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Oven Fried Potatoes – with zip!

There’s nothing like fresh potatoes from the garden.  If you’ve never had your own home-growns you can’t imagine what you’re missing.

There are so many ways to fix them, but one of our favorites is Oven Fried with Olive Oil, dried Thyme, and then Vinegar added after cooking.

If you can’t use vinegar, but all means try just the Oven Fries tossed in the oil and thyme. (Or substitute fresh lemon juice?)  The thyme with the olive oil does something magical to the taste!

Be sure to buy organic potatoes if they are not your own, because you want to leave the skins on without fear of harmful chemicals.

  • Wash and cut the potatoes into fries. (Thick or small depending on preference.)
  • Place potatoes in baking dish and toss with olive oil and a very generous amount of dried thyme. (I use 2 rounded tablespoons of thyme for about 5 large potatoes.) (Dried thyme is better for this recipe, but if you only have fresh thyme, use the stems and chop finely.)
  • For very crisp potatoes spread them in one layer.  If you want them soft, you can crowd them a bit.  (We like them both ways, but fix the soft more than not.)
  • Bake in preheated oven 425 degrees for 30 to 40 minutes or until they’re done and browned lightly. (Your preference.)
  • Splash with organic balsamic vinegar or organic apple cider vinegar or organic red wine vinegar. Keep tasting until you’ve got it just right.

Fabulous with a good steak.  Or cook with carrots like we did and make a meal of it.

Oven Fries

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8 comments to Oven Fried Potatoes – with zip!

  • Ann

    We also, enjoy oven roasted potatoes but I toss them with turmeric and oil. After spreading them on the pan, sprigs of rosemary are laid on top. When it comes out of the oven, I’ll strip the leaves off the rosemary, and sprinkle on the potatoes. The extra rosemary is hand-crushed and added to bread dough for a wonderful rosemary bread.

  • Theresa

    Hi Ann,
    Sounds like using turmeric as the spice on the potatoes would be very interesting. Wouldn’t you know my Rosemary plant is at the back of the property, but I think I’ll walk down in spite of the cold and get a few springs so I can try this recipe.

    Thanks for adding this. I’m sure many will enjoy the variety.

    Theresa

  • Beppy White

    This sounds yummy. Thanks

  • Theresa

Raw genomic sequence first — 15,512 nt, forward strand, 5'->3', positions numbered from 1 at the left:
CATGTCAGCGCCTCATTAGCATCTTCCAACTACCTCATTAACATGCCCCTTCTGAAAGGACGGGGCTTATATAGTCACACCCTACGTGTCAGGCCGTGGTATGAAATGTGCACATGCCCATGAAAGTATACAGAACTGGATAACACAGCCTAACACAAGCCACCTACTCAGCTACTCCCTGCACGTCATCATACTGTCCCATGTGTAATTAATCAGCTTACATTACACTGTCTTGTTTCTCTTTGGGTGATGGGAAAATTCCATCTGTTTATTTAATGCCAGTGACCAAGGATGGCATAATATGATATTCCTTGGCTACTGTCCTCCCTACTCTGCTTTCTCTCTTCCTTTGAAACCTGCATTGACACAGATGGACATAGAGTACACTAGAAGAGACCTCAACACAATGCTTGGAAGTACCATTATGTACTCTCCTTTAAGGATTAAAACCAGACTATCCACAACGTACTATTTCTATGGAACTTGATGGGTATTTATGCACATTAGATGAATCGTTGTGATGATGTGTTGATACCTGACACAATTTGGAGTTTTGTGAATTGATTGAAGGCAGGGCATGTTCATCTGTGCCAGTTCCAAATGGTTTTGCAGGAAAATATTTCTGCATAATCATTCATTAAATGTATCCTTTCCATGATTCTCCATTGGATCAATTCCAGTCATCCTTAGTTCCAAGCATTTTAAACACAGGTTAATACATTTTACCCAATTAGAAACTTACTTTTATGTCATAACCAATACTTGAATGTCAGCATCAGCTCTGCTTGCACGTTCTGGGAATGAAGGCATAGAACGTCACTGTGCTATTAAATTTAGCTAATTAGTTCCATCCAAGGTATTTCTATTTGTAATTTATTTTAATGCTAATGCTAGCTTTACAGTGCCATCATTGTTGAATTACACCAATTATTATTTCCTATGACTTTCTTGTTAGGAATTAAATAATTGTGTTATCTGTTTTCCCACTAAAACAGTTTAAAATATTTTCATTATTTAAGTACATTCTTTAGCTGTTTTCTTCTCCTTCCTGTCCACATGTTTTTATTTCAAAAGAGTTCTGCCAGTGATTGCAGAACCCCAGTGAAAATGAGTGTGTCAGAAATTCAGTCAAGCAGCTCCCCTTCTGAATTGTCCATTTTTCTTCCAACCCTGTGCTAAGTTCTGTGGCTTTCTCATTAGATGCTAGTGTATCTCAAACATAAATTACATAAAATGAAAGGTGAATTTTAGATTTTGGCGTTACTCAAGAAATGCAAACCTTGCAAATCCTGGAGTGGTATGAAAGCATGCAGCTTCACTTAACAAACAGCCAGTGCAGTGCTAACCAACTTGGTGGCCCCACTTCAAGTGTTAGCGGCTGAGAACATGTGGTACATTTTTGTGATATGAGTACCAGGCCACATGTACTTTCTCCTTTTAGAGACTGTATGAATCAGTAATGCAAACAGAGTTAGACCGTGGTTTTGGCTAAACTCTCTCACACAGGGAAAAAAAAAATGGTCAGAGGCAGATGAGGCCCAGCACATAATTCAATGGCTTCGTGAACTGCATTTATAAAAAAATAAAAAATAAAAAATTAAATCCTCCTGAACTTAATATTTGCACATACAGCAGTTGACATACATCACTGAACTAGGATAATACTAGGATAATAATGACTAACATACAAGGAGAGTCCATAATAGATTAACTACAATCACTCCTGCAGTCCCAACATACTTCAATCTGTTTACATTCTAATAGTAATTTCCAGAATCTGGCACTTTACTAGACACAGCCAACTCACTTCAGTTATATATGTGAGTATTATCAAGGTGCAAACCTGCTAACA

Hi Beppy,

    Since you can’t use vinegar, I’m thinking you might use some of your fresh lemons from your little tree if you have any left. If you do, let me know how you like it. Sure sounds great.

    Theresa

  • Sheri

    Yum!!! I hope this recipe leads into a lesson on growing potatoes & carrots 🙂

  • Theresa

    Sheri, you put a smile on my face.
    I’ll talk about potatoes probably before it’s time to plant.

    Carrots is another story. I’d have to plant acres to supply all we eat. Fortunately, I can buy them organic. (They are not as good as home-growns, but I just don’t have an acre to devote to carrots.)
    I use to grow them and will share the little I know via email to you.
    Stay tuned and thanks for commenting.
    Theresa

  • Betty Dotson

    Theresa,
    I wish you would share with all of us what you know about growing carrots.

    I’ve not been very successful & I’m looking forward to next spring when I will have the deeply dug & enriched beds to plant them in. Sure would like to have the winning edge of your experience on my side. 🙂
    Betty

  • Theresa

    I’m afraid that my experience with carrots is not the best. They’ve never been one of my favorite crops.
    At our first garden —with my improved clay soil — they just didn’t want to do what I wanted them to do — so I stopped growing them.

    For the last couple of years I’ve started growing them again. (I now have improved sandy soil — which they like a little better.) I planted carrots in May and they were not the most beautiful but tasted pretty good.

    I started more in mid June and those appear to be about the nicest I’ve had. Red Cored Chantenay was the variety. Then I planted Danvers Half Longs and thought they were going to do wonderfully as well — and then something ate them.

    Anyway — it’s fun to have a few, but they’re not one of my major crops.
    Hope this helps some. Good luck with yours next spring. Let me know how you do.
    Theresa

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